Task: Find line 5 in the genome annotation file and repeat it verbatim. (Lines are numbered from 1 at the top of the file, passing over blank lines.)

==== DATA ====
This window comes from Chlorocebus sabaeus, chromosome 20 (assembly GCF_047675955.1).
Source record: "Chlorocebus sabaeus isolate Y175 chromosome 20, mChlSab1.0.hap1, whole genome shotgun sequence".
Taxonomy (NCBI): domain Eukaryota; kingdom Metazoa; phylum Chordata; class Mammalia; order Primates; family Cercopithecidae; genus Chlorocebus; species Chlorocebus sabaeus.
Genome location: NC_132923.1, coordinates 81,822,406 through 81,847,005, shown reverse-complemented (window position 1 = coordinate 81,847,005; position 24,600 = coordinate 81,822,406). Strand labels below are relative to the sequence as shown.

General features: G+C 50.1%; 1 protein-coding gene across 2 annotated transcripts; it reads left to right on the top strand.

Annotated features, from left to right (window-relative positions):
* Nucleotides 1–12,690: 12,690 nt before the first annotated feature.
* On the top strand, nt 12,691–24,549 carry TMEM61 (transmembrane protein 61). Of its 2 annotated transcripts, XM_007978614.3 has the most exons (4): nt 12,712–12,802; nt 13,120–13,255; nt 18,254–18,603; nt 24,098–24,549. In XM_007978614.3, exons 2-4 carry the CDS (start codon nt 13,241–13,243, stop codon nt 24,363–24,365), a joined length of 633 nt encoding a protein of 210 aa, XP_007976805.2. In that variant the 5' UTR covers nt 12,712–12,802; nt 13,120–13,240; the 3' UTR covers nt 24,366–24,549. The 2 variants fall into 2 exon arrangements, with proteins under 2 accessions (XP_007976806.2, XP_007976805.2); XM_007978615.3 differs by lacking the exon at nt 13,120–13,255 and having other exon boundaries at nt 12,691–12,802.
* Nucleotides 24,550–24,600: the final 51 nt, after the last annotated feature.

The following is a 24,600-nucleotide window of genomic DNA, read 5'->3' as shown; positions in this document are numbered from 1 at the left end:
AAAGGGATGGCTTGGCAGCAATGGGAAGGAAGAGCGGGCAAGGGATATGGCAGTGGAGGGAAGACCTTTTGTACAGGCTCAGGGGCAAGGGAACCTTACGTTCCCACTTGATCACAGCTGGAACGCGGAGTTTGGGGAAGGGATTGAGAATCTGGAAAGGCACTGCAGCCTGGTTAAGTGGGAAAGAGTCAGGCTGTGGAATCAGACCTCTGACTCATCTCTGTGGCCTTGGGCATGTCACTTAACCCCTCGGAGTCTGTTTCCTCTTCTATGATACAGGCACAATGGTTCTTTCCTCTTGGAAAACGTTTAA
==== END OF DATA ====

General features: G+C 50.1%; 1 protein-coding gene across 2 annotated transcripts; it reads left to right on the top strand.